Tuesday, March 29, 2011

Buffett: 57% Return on Equity Capital - Berkshire Shareholder Letter Highlights

Today, a long list of high return on capital businesses can be found among Berkshire's operating businesses (example: See's Candies) and in the equity portfolio things like:

Coca-Cola (KO),
Johnson & Johnson (JNJ), and
Procter & Gamble (PG).

In addition, the financial stocks in the portfolio like Wells Fargo (WFC) and American Express (AXP) are just about the highest return on equity capital businesses in the financial sector.

In the 1987 Berkshire Hathaway (BRKa) shareholder letter, Warren Buffett elaborates on the importance of high return on capital:

"...our seven largest non-financial units: Buffalo News, Fechheimer, Kirby, Nebraska Furniture Mart, Scott Fetzer Manufacturing Group, See's Candies, and World Book. In 1987, these seven business units had combined operating earnings before interest and taxes of $180 million.

By itself, this figure says nothing about economic performance. To evaluate that, we must know how much total capital - debt and equity - was needed to produce these earnings. Debt plays an insignificant role at our seven units: Their net interest expense in 1987 was only $2 million. Thus, pre-tax earnings on the equity capital employed by these businesses amounted to $178 million. And this equity - again on an historical-cost basis - was only $175 million.

If these seven business units had operated as a single company, their 1987 after-tax earnings would have been approximately $100 million - a return of about 57% on equity capital. You'll seldom see such a percentage anywhere, let alone at large, diversified companies with nominal leverage. Here's a benchmark: In its 1988 Investor's Guide issue, Fortune reported that among the 500 largest industrial companies and 500 largest service companies, only six had averaged a return on equity of over 30% during the previous decade."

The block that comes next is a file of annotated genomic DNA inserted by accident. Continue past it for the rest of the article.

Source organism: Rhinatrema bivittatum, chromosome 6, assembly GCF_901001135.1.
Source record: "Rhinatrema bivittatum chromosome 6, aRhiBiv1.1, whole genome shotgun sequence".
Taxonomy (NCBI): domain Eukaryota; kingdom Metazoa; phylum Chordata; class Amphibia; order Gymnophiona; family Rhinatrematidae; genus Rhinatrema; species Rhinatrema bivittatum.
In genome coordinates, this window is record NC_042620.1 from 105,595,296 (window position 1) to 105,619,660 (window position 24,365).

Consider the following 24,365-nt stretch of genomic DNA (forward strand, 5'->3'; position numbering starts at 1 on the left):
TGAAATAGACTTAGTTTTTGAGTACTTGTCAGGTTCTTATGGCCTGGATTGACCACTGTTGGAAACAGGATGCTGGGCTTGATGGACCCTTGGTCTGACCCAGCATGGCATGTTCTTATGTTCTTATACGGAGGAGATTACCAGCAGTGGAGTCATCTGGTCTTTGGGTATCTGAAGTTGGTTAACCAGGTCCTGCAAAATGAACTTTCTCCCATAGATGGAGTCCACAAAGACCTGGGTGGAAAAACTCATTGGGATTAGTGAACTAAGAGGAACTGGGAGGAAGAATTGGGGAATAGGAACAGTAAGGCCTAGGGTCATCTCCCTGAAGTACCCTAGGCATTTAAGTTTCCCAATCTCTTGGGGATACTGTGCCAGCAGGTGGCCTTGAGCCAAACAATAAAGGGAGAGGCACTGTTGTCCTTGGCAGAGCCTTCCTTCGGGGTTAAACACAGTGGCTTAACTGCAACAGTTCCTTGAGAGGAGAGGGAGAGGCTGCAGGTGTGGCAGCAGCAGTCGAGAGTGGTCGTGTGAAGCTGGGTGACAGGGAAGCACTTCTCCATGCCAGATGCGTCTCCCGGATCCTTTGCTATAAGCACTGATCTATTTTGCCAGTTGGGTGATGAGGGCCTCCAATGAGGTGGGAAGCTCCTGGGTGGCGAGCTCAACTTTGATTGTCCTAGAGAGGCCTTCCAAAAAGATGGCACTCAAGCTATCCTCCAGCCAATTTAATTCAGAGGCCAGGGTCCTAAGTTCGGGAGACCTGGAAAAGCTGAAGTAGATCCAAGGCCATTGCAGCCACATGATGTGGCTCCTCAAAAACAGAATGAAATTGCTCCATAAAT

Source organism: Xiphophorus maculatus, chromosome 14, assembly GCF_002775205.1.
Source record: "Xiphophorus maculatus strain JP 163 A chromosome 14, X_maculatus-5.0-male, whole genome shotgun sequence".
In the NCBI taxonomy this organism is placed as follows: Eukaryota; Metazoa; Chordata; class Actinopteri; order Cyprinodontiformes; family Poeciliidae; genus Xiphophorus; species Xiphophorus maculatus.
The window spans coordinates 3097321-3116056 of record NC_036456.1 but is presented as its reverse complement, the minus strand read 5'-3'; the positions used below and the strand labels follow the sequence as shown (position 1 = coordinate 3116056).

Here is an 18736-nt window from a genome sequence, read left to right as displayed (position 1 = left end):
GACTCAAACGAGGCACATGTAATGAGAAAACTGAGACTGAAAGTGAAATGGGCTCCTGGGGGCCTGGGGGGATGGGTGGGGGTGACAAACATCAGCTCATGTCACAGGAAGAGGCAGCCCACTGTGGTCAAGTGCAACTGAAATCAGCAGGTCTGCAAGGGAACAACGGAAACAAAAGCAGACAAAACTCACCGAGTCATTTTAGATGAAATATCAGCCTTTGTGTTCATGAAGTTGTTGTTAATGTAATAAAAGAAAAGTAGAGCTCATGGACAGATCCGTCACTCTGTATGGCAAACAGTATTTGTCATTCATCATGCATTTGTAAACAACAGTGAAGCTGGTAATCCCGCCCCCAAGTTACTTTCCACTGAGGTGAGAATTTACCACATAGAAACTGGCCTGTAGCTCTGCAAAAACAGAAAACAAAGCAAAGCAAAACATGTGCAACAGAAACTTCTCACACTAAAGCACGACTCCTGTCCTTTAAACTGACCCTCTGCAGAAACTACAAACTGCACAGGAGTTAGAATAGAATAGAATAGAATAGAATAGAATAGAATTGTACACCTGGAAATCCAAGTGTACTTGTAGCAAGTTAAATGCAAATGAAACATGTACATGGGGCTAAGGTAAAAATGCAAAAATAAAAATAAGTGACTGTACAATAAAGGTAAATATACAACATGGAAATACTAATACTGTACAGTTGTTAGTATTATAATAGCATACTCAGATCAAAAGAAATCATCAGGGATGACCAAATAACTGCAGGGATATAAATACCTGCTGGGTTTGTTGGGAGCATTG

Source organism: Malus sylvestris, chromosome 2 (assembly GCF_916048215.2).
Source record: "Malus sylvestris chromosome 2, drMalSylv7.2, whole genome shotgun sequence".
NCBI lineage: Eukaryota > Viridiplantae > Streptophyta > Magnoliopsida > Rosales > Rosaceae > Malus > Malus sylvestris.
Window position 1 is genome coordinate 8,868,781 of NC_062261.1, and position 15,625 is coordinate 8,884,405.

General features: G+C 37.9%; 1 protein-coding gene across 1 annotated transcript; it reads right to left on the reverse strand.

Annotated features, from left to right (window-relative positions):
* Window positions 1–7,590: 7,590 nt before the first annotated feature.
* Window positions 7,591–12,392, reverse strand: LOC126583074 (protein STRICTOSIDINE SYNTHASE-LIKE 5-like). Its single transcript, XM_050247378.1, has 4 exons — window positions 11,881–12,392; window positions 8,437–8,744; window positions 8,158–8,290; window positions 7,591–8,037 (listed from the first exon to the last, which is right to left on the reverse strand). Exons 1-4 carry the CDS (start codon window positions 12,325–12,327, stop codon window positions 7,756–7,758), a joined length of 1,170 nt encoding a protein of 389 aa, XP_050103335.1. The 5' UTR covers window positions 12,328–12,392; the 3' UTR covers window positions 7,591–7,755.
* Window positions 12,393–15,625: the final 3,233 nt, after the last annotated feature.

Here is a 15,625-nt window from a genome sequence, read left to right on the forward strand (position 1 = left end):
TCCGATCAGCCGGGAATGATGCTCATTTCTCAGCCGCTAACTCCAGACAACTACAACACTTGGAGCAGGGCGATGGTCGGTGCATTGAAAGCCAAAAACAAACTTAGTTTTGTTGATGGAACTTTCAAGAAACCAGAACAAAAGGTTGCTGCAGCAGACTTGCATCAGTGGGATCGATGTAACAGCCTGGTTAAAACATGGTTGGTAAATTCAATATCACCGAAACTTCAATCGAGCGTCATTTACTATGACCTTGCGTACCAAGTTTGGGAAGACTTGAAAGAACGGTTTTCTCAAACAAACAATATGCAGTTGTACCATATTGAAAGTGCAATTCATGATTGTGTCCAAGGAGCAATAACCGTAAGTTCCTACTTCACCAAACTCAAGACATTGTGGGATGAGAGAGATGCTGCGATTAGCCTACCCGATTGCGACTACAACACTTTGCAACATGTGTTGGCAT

Today, there are many low return on capital businesses selling for what seem to be reasonable prices but probably not as cheap as they seem:

"If the business earns 6% o­n capital over 40 years and you hold it for that 40 years, you're not going to make much different than a 6% return - even if you originally buy it at a huge discount. Conversely, if a business earns 18% o­n capital over 20 or 30 years, even if you pay an expensive looking price, you'll end up with a fine result." - Charlie Munger at USC Business School in 1994

Buffett continues in the letter...

"Of course, the returns that Berkshire earns from these seven units are not as high as their underlying returns because, in aggregate, we bought the businesses at a substantial premium to underlying equity capital. Overall, these operations are carried on our books at about $222 million above the historical accounting values of the underlying assets."

So a business will sometimes seem a bit expensive. Yet, if that business has durable high return on capital a good result over the long haul is likely to occur.

Margin of safety remains important but the point being that purchasing a low return on capital business at what seems like a "cheap" price is no bargain.

To be continued in a follow up.

Adam

Long positions in all stocks mentioned
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